UK

AHDB: GB pig price has recorded four consecutive weeks of decline

Pork

GB pig prices have been under pressure in recent weeks with the EU spec SPP losing 1.91p over the last four weeks to now stand at 223.74p/, according to the Agriculture and Horticulture Development Board (AHDB).

Posted on Sep 28 ,00:10

AHDB: GB pig price has recorded four consecutive weeks of decline

Although this is historically quite a small change, it is the first consistent set of negative movements we have seen this year with the SPP previously having moved from strength to strength, peaking at 225.65p/kg for the week ending 19 August.

The EU spec APP has also recorded a decline in recent weeks, losing 1.60p in the two weeks ending 26 August and 2 September, but regained 0.91p in the most recent weeks data (w/e 9 September) to stand at 224.04p/kg.

Some of the pressure behind these price declines is likely driven by falling pig prices in the EU marketplace. The EU average reference price has recorded downwards movements for seven consecutive weeks since peaking at 215.46p/kg for the week ending 23 July. Not only has the decline in the EU been present for longer than seen in the UK, the price change has been significantly larger, falling by nearly 20p over the period, an average of almost 3p/kg a week. Demand appears to be the key driver of this market change.

However, the principles of supply and demand closer to home are not to be dismissed as production gains and lower demand will have also played an important part in the shift of the domestic marketplace. Defra figures show that the UK produced 80,800 t of pig meat in August, the highest monthly volume seen in 2023 so far, with 876,300 head of clean pigs slaughtered, the largest monthly kill since December, when peak Christmas demand was in play. This higher throughput will have reduced pressure on some parts of the supply chain by increasing product availability.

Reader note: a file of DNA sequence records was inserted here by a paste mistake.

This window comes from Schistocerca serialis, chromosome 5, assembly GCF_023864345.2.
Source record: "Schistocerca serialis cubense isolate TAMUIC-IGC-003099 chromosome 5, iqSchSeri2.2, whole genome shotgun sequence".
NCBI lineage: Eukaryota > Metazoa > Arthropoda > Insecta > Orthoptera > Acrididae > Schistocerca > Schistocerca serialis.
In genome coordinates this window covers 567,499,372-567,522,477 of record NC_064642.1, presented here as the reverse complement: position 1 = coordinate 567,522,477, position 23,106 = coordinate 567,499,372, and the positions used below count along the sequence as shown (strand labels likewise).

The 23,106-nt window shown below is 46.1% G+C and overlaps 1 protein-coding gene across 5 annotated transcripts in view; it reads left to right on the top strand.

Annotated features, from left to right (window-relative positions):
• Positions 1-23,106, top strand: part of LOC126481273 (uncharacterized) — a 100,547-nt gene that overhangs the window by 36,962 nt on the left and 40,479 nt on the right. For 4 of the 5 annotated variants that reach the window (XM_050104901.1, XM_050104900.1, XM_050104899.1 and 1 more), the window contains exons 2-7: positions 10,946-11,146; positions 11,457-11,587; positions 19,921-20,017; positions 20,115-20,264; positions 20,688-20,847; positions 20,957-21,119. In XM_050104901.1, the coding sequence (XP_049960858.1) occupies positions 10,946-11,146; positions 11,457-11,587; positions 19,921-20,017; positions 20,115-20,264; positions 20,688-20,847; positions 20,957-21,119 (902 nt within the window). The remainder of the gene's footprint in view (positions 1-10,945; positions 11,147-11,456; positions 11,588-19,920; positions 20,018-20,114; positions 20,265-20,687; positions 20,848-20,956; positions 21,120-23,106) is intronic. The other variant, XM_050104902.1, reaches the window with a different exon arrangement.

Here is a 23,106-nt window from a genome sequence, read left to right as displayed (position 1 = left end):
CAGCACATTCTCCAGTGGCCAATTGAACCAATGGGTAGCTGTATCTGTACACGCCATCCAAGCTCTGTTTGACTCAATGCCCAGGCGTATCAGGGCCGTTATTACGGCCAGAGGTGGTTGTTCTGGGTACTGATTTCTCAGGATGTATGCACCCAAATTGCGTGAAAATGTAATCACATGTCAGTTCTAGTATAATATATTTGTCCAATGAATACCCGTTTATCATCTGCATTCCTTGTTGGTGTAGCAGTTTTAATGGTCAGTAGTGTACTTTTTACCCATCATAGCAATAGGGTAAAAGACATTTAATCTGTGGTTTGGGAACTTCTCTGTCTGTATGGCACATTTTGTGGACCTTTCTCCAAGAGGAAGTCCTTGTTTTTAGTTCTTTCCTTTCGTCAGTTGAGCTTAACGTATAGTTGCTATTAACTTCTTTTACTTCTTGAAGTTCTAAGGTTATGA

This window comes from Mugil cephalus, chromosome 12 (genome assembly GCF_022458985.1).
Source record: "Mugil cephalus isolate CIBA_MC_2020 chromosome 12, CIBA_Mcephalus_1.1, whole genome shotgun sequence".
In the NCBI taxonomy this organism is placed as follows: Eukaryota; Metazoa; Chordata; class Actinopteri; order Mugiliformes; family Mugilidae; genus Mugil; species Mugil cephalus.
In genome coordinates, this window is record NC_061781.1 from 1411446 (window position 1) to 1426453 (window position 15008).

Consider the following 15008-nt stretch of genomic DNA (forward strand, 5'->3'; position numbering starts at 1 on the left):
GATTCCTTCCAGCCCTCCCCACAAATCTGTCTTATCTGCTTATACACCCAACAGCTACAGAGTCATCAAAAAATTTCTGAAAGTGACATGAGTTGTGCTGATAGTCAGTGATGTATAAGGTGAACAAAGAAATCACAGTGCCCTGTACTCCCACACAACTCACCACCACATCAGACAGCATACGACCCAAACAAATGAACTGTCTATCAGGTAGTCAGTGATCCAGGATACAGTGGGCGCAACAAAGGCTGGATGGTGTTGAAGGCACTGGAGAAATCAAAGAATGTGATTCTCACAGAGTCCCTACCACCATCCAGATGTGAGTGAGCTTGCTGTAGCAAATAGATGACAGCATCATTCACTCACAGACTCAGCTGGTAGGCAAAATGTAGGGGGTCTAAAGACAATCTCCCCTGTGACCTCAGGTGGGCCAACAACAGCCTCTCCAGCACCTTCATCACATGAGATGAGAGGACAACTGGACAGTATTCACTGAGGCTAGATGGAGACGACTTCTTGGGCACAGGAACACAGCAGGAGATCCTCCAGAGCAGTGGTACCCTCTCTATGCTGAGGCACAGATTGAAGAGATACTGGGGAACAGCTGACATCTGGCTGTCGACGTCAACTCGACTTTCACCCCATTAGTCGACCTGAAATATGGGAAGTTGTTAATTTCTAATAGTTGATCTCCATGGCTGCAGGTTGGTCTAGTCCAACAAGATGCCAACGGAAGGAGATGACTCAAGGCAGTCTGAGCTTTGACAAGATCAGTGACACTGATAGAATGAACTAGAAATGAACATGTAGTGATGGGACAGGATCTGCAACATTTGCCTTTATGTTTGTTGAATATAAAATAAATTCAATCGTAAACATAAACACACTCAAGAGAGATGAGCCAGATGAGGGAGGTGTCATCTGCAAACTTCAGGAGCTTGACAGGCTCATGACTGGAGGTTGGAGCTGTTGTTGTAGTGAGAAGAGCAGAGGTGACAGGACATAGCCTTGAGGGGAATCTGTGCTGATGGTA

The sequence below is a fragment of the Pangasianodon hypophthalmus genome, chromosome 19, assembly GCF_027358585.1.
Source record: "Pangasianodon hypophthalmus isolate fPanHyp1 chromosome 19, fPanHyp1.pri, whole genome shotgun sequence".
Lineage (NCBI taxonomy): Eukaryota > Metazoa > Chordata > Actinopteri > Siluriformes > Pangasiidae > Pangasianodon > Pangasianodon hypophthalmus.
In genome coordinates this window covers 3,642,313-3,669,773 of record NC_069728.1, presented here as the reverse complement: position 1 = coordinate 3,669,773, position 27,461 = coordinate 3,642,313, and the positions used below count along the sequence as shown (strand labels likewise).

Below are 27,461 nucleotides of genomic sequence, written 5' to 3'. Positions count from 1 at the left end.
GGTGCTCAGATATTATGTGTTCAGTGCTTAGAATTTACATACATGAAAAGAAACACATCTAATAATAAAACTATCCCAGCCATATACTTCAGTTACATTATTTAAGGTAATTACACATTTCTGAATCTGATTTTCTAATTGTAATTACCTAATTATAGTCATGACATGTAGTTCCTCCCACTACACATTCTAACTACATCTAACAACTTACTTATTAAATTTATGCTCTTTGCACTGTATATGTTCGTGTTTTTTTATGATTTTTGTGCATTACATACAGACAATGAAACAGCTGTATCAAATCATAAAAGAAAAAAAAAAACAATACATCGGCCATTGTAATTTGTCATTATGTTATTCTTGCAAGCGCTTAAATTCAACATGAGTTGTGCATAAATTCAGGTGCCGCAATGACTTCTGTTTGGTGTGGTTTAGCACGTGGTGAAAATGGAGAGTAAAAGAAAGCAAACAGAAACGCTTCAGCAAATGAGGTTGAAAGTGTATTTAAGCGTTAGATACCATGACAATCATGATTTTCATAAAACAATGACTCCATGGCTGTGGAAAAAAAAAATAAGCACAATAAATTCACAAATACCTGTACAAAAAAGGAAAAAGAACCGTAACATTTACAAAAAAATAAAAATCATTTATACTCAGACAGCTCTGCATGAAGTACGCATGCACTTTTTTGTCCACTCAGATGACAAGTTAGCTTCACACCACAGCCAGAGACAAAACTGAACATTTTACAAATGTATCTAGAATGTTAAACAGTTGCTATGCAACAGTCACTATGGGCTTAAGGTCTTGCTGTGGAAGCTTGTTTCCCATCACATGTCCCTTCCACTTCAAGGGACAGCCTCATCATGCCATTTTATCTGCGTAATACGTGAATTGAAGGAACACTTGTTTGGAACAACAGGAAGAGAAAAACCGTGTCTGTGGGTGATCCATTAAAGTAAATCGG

Meanwhile, demand remains in a challenging position year-on-year as consumers continue to be price conscious. In our latest retail data release, in the 12 weeks ending 6 August, purchased volumes of pork were down 2.7% with volume losses in the more expensive products such as steaks, roasting joints and sliced cooked meats outweighing growth seen in more affordable products such as ribs, sausages and mince.

Although year-to-date (January–July) pig meat imports are down 6.6% compared with last year, July was the third consecutive month to see UK imports increase year-on-year. It is worth noting that due to domestic consumer preference in cuts, the UK will always see reasonable volumes of imported product to balance supply and demand.

A total of 65,300 t of pig meat was imported into the UK in July, a month-on-month decline of nearly 3,000 t but an increase of 2,500 t compared with July 2022. The growth is driven by volume increases in the fresh and frozen and sausages categories. This added volume of product indicates that consumer demand remains, despite lower retail volume purchases, with some of this product likely destined for foodservice, where pork volumes have been in year-on-year growth.

However, it does make an interesting watchpoint with the current market dynamics. With EU prices establishing a more typical discount to the UK, product from the continent could appear more attractive to buyers, especially in the current cost-conscious climate that both businesses and consumers are in. This could add some pressure to UK pig prices in a bid to maintain competitiveness.

In July, the UK exported a total of 21,700 t of pig meat, a month-on-month decline of 2,500 t and a year-on-year decline of almost 8,000 t. Sausages were the only category to record growth with the largest declines seen in the fresh and frozen and offal categories.

As UK pig prices remain historically high, product is less competitive on the global market for importers, who continue to look for the most affordable cuts at the lowest prices. If UK pig meat production volumes grow, this will likely result in pressure being applied to pig prices as the domestic market adjusts.

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